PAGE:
live and healthy organization for these now 50 years, but it feels at 
this time there is a need to flesh out the efforts by the Federal and 
state entities and the dollars already expended on the great river 
road and many of the other projects to protect and enhance that 
brick and mortar that has already been put into this effort. 

And then of course, we are seeking a partnership of the Federal 
government to do the best work possible of the ten states that tra- 
verse this entire continent from north to south. 

We do not know of another organization that is brought together 
that does indeed go from the northern border all the way to the 
southern border of the United States, and we see that as a very im- 
portant effort in this.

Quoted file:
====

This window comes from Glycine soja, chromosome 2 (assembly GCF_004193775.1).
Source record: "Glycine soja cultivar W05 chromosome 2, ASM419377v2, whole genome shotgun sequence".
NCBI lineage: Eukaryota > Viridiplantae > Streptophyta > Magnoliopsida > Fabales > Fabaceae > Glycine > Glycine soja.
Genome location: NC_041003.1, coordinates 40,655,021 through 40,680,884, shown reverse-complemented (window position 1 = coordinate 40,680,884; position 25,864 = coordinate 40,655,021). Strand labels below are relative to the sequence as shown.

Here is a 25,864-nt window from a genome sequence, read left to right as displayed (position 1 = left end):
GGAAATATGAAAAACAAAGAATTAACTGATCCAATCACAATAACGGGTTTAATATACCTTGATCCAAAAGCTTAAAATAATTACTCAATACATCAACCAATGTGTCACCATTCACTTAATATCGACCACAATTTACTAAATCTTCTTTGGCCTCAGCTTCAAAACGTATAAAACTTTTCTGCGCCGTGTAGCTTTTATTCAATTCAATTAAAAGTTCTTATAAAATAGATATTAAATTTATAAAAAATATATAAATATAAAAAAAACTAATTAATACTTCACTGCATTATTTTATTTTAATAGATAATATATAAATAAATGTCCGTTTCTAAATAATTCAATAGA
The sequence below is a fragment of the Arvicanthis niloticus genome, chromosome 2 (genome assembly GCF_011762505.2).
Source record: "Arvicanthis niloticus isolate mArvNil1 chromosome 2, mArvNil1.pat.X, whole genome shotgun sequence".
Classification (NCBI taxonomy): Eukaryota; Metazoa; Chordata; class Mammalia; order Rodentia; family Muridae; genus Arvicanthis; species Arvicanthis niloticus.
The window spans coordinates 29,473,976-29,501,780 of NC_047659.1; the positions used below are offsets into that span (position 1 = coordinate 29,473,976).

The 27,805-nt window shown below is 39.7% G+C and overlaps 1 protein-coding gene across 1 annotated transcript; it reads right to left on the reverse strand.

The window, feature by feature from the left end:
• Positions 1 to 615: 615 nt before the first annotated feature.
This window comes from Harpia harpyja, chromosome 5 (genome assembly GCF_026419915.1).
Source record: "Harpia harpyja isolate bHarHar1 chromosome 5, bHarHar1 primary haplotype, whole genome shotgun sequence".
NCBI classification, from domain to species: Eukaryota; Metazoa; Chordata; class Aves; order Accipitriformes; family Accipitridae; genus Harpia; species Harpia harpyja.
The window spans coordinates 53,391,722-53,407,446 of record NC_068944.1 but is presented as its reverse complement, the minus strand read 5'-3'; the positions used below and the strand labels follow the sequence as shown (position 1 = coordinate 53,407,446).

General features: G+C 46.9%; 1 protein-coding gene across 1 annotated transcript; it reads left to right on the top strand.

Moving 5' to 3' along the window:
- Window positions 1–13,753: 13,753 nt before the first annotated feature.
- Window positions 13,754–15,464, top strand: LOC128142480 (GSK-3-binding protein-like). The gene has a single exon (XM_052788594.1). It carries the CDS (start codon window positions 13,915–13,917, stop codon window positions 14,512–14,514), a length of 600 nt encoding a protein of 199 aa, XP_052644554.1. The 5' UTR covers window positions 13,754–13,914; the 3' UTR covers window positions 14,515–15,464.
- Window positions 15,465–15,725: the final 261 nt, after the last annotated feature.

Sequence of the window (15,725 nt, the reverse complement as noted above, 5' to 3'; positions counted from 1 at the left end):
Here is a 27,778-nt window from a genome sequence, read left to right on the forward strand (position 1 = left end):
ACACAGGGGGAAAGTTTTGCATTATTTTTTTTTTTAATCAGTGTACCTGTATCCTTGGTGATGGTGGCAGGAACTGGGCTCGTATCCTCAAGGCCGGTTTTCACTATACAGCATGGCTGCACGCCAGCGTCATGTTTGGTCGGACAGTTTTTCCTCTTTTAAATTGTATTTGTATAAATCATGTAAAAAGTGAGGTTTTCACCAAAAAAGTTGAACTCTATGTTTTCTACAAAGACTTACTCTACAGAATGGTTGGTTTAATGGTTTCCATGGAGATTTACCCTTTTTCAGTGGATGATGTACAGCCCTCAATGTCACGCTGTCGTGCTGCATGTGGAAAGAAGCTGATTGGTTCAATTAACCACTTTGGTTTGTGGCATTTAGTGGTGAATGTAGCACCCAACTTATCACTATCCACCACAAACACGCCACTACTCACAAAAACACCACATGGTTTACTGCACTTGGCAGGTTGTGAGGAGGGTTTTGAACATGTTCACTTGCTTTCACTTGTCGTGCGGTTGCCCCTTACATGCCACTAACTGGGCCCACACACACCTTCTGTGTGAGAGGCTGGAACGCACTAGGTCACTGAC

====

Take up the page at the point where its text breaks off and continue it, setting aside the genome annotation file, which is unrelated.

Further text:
And then, we are not involved in any acquisition in this legisla- 
tion, and only the plan, the study plan that would be developed, 
would determine if there is to be any future acquisition. 

And that of course is going to have to be a determination then by 
this Federal Congress, but in particular it will be done by the indi- 
vidual states, whether there should be acquisition and protection. 
But the legislation itself does not call for that, nor is there any 
intent to have that type of effort brought. 

Just a couple comments about the Jerry Rogers comments from 
the National Park Service. The whole effort of the economics of it, 
we envision most of those efforts of the study commission and the 
commission itself to be carried out by the ten, eleven-member 
board of directors. And really, the efforts of the individual states 
with their ten-member commission will be those expenses borne by 
those states, all the input and such. 

And so we do not see the actual dollars being expended on per 
diem and expenses of 100 members at all, but indeed a board of di- 



120